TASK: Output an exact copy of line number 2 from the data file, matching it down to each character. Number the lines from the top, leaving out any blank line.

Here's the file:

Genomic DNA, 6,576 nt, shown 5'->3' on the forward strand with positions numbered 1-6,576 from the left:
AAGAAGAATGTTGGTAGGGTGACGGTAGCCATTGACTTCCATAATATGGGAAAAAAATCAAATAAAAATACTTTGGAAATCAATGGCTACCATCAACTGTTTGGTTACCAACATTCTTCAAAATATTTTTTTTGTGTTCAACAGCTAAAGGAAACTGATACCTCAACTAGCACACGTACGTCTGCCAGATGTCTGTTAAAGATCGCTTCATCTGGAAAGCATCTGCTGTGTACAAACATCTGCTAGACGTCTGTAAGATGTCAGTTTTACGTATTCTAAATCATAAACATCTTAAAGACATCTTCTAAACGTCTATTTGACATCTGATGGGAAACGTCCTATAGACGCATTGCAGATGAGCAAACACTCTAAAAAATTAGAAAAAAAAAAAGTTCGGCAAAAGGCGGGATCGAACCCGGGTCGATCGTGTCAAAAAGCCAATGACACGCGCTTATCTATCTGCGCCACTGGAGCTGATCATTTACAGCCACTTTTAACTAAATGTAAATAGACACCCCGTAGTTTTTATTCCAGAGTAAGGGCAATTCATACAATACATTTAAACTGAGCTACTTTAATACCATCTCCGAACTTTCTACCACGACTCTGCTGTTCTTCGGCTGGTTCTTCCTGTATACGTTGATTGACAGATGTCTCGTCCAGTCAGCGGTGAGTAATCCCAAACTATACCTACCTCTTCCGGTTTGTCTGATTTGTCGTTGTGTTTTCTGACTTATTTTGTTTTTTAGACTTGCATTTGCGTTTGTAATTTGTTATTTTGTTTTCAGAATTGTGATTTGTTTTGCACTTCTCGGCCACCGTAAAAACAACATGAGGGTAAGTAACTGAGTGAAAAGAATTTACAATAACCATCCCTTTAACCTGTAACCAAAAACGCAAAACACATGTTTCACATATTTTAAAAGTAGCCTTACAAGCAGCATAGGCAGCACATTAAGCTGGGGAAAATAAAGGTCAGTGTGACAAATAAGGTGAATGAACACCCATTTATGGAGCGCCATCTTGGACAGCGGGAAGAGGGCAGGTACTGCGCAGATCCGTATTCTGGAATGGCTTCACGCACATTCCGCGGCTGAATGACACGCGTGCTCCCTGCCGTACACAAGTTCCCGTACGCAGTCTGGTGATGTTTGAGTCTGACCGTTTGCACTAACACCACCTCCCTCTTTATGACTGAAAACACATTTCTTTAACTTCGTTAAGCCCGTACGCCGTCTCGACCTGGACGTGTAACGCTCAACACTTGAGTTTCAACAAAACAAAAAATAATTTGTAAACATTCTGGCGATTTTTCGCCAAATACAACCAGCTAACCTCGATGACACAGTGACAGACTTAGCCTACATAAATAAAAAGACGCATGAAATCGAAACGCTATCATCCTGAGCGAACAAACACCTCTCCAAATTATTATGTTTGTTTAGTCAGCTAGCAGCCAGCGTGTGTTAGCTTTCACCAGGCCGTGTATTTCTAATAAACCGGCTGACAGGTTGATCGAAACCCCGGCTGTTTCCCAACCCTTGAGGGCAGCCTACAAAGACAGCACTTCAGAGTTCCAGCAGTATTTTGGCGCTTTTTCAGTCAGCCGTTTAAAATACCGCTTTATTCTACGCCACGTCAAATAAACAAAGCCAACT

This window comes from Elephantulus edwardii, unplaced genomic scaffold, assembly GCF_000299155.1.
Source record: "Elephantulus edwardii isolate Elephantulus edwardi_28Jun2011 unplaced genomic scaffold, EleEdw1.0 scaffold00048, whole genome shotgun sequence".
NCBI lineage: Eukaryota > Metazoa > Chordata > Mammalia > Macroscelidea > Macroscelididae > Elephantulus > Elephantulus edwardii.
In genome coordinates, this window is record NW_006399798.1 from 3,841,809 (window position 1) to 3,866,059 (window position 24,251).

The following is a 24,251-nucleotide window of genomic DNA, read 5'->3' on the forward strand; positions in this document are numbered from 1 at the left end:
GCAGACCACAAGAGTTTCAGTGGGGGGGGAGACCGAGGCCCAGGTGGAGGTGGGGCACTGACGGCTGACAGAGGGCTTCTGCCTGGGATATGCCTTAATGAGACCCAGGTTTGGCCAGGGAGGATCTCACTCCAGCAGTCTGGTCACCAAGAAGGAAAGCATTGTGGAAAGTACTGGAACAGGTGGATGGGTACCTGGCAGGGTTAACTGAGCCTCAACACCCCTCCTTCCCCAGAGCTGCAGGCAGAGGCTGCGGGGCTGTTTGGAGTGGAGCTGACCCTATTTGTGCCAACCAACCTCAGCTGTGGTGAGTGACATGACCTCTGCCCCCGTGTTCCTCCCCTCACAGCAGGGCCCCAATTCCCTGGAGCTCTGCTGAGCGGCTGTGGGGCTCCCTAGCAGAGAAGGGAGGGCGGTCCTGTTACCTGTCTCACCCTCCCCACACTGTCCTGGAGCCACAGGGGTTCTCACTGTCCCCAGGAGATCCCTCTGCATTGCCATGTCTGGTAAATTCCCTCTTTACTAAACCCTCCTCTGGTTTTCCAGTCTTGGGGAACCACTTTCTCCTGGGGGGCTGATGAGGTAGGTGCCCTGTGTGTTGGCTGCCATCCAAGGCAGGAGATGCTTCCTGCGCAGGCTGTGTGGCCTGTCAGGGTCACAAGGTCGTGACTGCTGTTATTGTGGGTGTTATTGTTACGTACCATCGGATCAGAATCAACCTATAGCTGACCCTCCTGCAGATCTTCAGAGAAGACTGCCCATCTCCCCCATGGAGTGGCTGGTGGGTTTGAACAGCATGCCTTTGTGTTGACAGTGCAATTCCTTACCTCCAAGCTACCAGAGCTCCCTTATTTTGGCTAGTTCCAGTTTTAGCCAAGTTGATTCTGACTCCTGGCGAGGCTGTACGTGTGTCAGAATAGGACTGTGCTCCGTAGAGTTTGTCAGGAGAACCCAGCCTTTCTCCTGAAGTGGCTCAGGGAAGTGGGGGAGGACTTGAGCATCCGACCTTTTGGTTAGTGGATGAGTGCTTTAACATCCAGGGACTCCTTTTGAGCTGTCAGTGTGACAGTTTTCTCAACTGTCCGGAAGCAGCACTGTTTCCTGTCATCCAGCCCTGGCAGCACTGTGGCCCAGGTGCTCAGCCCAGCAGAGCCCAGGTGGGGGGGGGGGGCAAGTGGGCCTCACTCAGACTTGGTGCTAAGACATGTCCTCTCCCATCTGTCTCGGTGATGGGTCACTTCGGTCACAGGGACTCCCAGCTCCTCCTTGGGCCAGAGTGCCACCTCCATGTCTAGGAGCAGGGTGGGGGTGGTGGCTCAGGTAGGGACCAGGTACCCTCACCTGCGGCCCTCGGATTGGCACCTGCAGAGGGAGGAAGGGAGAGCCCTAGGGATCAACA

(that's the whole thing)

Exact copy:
AAGAAGAATGTTGGTAGGGTGACGGTAGCCATTGACTTCCATAATATGGGAAAAAAATCAAATAAAAATACTTTGGAAATCAATGGCTACCATCAACTGTTTGGTTACCAACATTCTTCAAAATATTTTTTTTGTGTTCAACAGCTAAAGGAAACTGATACCTCAACTAGCACACGTACGTCTGCCAGATGTCTGTTAAAGATCGCTTCATCTGGAAAGCATCTGCTGTGTACAAACATCTGCTAGACGTCTGTAAGATGTCAGTTTTACGTATTCTAAATCATAAACATCTTAAAGACATCTTCTAAACGTCTATTTGACATCTGATGGGAAACGTCCTATAGACGCATTGCAGATGAGCAAACACTCTAAAAAATTAGAAAAAAAAAAAGTTCGGCAAAAGGCGGGATCGAACCCGGGTCGATCGTGTCAAAAAGCCAATGACACGCGCTTATCTATCTGCGCCACTGGAGCTGATCATTTACAGCCACTTTTAACTAAATGTAAATAGACACCCCGTAGTTTTTATTCCAGAGTAAGGGCAATTCATACAATACATTTAAACTGAGCTACTTTAATACCATCTCCGAACTTTCTACCACGACTCTGCTGTTCTTCGGCTGGTTCTTCCTGTATACGTTGATTGACAGATGTCTCGTCCAGTCAGCGGTGAGTAATCCCAAACTATACCTACCTCTTCCGGTTTGTCTGATTTGTCGTTGTGTTTTCTGACTTATTTTGTTTTTTAGACTTGCATTTGCGTTTGTAATTTGTTATTTTGTTTTCAGAATTGTGATTTGTTTTGCACTTCTCGGCCACCGTAAAAACAACATGAGGGTAAGTAACTGAGTGAAAAGAATTTACAATAACCATCCCTTTAACCTGTAACCAAAAACGCAAAACACATGTTTCACATATTTTAAAAGTAGCCTTACAAGCAGCATAGGCAGCACATTAAGCTGGGGAAAATAAAGGTCAGTGTGACAAATAAGGTGAATGAACACCCATTTATGGAGCGCCATCTTGGACAGCGGGAAGAGGGCAGGTACTGCGCAGATCCGTATTCTGGAATGGCTTCACGCACATTCCGCGGCTGAATGACACGCGTGCTCCCTGCCGTACACAAGTTCCCGTACGCAGTCTGGTGATGTTTGAGTCTGACCGTTTGCACTAACACCACCTCCCTCTTTATGACTGAAAACACATTTCTTTAACTTCGTTAAGCCCGTACGCCGTCTCGACCTGGACGTGTAACGCTCAACACTTGAGTTTCAACAAAACAAAAAATAATTTGTAAACATTCTGGCGATTTTTCGCCAAATACAACCAGCTAACCTCGATGACACAGTGACAGACTTAGCCTACATAAATAAAAAGACGCATGAAATCGAAACGCTATCATCCTGAGCGAACAAACACCTCTCCAAATTATTATGTTTGTTTAGTCAGCTAGCAGCCAGCGTGTGTTAGCTTTCACCAGGCCGTGTATTTCTAATAAACCGGCTGACAGGTTGATCGAAACCCCGGCTGTTTCCCAACCCTTGAGGGCAGCCTACAAAGACAGCACTTCAGAGTTCCAGCAGTATTTTGGCGCTTTTTCAGTCAGCCGTTTAAAATACCGCTTTATTCTACGCCACGTCAAATAAACAAAGCCAACT